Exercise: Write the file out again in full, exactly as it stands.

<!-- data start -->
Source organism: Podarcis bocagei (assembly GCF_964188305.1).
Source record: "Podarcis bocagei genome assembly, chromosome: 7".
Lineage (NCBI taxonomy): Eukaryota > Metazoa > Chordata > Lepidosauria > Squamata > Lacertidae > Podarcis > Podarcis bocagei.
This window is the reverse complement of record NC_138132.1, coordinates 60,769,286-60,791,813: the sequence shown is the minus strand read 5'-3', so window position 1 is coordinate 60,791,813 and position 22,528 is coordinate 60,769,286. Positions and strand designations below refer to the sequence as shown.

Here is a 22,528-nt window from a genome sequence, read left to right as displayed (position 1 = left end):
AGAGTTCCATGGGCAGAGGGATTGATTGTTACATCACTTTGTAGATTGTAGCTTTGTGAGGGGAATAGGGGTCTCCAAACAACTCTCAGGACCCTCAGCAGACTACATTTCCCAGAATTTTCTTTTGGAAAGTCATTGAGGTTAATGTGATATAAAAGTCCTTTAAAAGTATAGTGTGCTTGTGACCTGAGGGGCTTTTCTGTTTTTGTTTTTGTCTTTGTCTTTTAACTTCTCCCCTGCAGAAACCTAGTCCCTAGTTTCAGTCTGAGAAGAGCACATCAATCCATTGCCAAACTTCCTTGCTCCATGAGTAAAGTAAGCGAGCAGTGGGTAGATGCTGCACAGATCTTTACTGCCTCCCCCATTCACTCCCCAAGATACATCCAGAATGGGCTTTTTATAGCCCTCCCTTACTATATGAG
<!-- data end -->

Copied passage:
Source organism: Podarcis bocagei (assembly GCF_964188305.1).
Source record: "Podarcis bocagei genome assembly, chromosome: 7".
Lineage (NCBI taxonomy): Eukaryota > Metazoa > Chordata > Lepidosauria > Squamata > Lacertidae > Podarcis > Podarcis bocagei.
This window is the reverse complement of record NC_138132.1, coordinates 60,769,286-60,791,813: the sequence shown is the minus strand read 5'-3', so window position 1 is coordinate 60,791,813 and position 22,528 is coordinate 60,769,286. Positions and strand designations below refer to the sequence as shown.

Here is a 22,528-nt window from a genome sequence, read left to right as displayed (position 1 = left end):
AGAGTTCCATGGGCAGAGGGATTGATTGTTACATCACTTTGTAGATTGTAGCTTTGTGAGGGGAATAGGGGTCTCCAAACAACTCTCAGGACCCTCAGCAGACTACATTTCCCAGAATTTTCTTTTGGAAAGTCATTGAGGTTAATGTGATATAAAAGTCCTTTAAAAGTATAGTGTGCTTGTGACCTGAGGGGCTTTTCTGTTTTTGTTTTTGTCTTTGTCTTTTAACTTCTCCCCTGCAGAAACCTAGTCCCTAGTTTCAGTCTGAGAAGAGCACATCAATCCATTGCCAAACTTCCTTGCTCCATGAGTAAAGTAAGCGAGCAGTGGGTAGATGCTGCACAGATCTTTACTGCCTCCCCCATTCACTCCCCAAGATACATCCAGAATGGGCTTTTTATAGCCCTCCCTTACTATATGAG